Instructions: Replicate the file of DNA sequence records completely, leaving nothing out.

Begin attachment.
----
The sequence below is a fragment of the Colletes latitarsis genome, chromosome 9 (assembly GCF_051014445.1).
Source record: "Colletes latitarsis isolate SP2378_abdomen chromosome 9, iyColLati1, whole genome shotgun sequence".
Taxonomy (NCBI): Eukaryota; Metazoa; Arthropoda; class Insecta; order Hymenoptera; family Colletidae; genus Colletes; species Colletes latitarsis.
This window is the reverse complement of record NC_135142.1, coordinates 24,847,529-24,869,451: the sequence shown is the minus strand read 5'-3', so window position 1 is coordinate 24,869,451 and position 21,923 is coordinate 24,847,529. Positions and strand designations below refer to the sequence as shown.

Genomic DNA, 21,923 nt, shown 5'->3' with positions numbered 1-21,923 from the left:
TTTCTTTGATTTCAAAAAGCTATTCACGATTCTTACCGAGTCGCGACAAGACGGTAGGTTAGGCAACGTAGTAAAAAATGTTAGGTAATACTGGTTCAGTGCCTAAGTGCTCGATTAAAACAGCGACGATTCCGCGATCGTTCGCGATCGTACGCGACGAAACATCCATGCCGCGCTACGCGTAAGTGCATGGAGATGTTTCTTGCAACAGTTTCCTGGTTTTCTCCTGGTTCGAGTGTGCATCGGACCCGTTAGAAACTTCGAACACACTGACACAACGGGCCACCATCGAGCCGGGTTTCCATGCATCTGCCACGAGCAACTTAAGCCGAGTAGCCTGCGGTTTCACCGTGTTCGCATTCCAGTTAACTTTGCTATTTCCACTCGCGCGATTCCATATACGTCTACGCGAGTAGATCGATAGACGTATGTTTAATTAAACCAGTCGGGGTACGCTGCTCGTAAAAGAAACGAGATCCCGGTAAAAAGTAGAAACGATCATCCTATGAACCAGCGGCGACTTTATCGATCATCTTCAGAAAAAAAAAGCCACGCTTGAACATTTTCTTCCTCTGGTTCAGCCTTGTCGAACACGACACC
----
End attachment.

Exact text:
The sequence below is a fragment of the Colletes latitarsis genome, chromosome 9 (assembly GCF_051014445.1).
Source record: "Colletes latitarsis isolate SP2378_abdomen chromosome 9, iyColLati1, whole genome shotgun sequence".
Taxonomy (NCBI): Eukaryota; Metazoa; Arthropoda; class Insecta; order Hymenoptera; family Colletidae; genus Colletes; species Colletes latitarsis.
This window is the reverse complement of record NC_135142.1, coordinates 24,847,529-24,869,451: the sequence shown is the minus strand read 5'-3', so window position 1 is coordinate 24,869,451 and position 21,923 is coordinate 24,847,529. Positions and strand designations below refer to the sequence as shown.

Genomic DNA, 21,923 nt, shown 5'->3' with positions numbered 1-21,923 from the left:
TTTCTTTGATTTCAAAAAGCTATTCACGATTCTTACCGAGTCGCGACAAGACGGTAGGTTAGGCAACGTAGTAAAAAATGTTAGGTAATACTGGTTCAGTGCCTAAGTGCTCGATTAAAACAGCGACGATTCCGCGATCGTTCGCGATCGTACGCGACGAAACATCCATGCCGCGCTACGCGTAAGTGCATGGAGATGTTTCTTGCAACAGTTTCCTGGTTTTCTCCTGGTTCGAGTGTGCATCGGACCCGTTAGAAACTTCGAACACACTGACACAACGGGCCACCATCGAGCCGGGTTTCCATGCATCTGCCACGAGCAACTTAAGCCGAGTAGCCTGCGGTTTCACCGTGTTCGCATTCCAGTTAACTTTGCTATTTCCACTCGCGCGATTCCATATACGTCTACGCGAGTAGATCGATAGACGTATGTTTAATTAAACCAGTCGGGGTACGCTGCTCGTAAAAGAAACGAGATCCCGGTAAAAAGTAGAAACGATCATCCTATGAACCAGCGGCGACTTTATCGATCATCTTCAGAAAAAAAAAGCCACGCTTGAACATTTTCTTCCTCTGGTTCAGCCTTGTCGAACACGACACC